Donna Sheng, a California State University, Northridge physics professor who specializes in quantum matter and quantum information science, admitted that trying to explain what she does to lay people can be confusing.
“To put it simply, we use computational physics to take a theory about what can happen at the level of electrons and atoms, and explore its potential,” Sheng said. “Using computers, we visualize what you think might be impossible and see if it’s actually possible.”
Quantum matter and quantum information science research has a revolutionary impact on the fields of science and engineering. It transforms the way information and energy are transmitted in an increasingly digital and technologically reliant world. To put it simply, the research makes the capabilities of a smart phone, and so much more you can’t see with the naked eye, possible.
“This is still a relatively new and growing field,” said CSUN physics professor Yang Peng, who also specializes in quantum matter and quantum information science. “We need more people doing research, particularly people from underrepresented groups.”
To that end, Peng, Sheng and CSUN physics professor Nicholas Kioussis, founder of CSUN’s multidisciplinary W.M. Keck Computational Materials Theory Center, have received a $900,000 three-year grant from the National Science Foundation (NSF) to increase the number of students from underrepresented groups doing quantum matter and quantum information science research.
The grant will be used to create a Partnership for Research and Education in Physics (PREP) to expand and strengthen the research and educational activities of the multidisciplinary Keck Center by forming a collaborative relationship with the Institute for Quantum Information and Matter at Caltech.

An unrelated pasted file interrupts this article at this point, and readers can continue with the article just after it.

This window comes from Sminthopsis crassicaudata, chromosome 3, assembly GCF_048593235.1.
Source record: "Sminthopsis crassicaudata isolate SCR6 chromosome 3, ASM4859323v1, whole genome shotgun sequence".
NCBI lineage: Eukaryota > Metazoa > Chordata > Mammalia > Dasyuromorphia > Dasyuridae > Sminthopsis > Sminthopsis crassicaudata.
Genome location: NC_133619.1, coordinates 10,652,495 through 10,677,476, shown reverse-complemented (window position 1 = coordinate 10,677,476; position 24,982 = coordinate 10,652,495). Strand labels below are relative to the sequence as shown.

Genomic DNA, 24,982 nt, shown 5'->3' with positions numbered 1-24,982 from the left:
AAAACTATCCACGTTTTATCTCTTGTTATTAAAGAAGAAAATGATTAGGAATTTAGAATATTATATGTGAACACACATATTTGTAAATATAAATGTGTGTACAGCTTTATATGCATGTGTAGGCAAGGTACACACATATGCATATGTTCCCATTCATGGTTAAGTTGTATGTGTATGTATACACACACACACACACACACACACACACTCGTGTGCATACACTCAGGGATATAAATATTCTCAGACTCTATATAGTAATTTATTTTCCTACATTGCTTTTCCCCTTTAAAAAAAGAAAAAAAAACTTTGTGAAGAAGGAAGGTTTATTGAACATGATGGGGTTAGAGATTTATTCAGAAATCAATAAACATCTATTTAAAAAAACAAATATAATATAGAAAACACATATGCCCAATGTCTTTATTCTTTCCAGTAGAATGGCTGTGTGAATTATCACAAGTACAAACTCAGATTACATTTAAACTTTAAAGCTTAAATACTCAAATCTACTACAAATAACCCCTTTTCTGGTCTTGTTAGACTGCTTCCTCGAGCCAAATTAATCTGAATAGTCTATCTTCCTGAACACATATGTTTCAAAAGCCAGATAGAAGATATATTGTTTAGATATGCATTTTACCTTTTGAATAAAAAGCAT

“The two programs complement each other, and together offer students a wonderful opportunity to explore all aspects of the fields of quantum materials and quantum information science,” Kioussis said.
The goal, Peng said, is to foster multidisciplinary and innovative research in quantum matter and quantum information science; educate and train students in cutting-edge quantum research; increase recruitment, retention and degree attainment by members of underrepresented groups in research; and stimulate and develop strong industrial/university/national laboratory partnerships.
With the support of the NSF grant, PREP, which started this fall, offers summer programs, tutorials, workshops and lecture series to ensure students have access to and are kept abreast of the latest research in the field. Six students will be selected to receive up to $1,000 in stipends a month to do research with faculty at CSUN, which focuses on computational research, and at Caltech, which does more hands-on experimentation.
“The establishment of PREP will significantly advance the quality of research and education at CSUN to achieve national competitiveness and promote accessibility of pioneering research and educational experiences in quantum matter, information and computer research to students from underrepresented groups,” Peng said.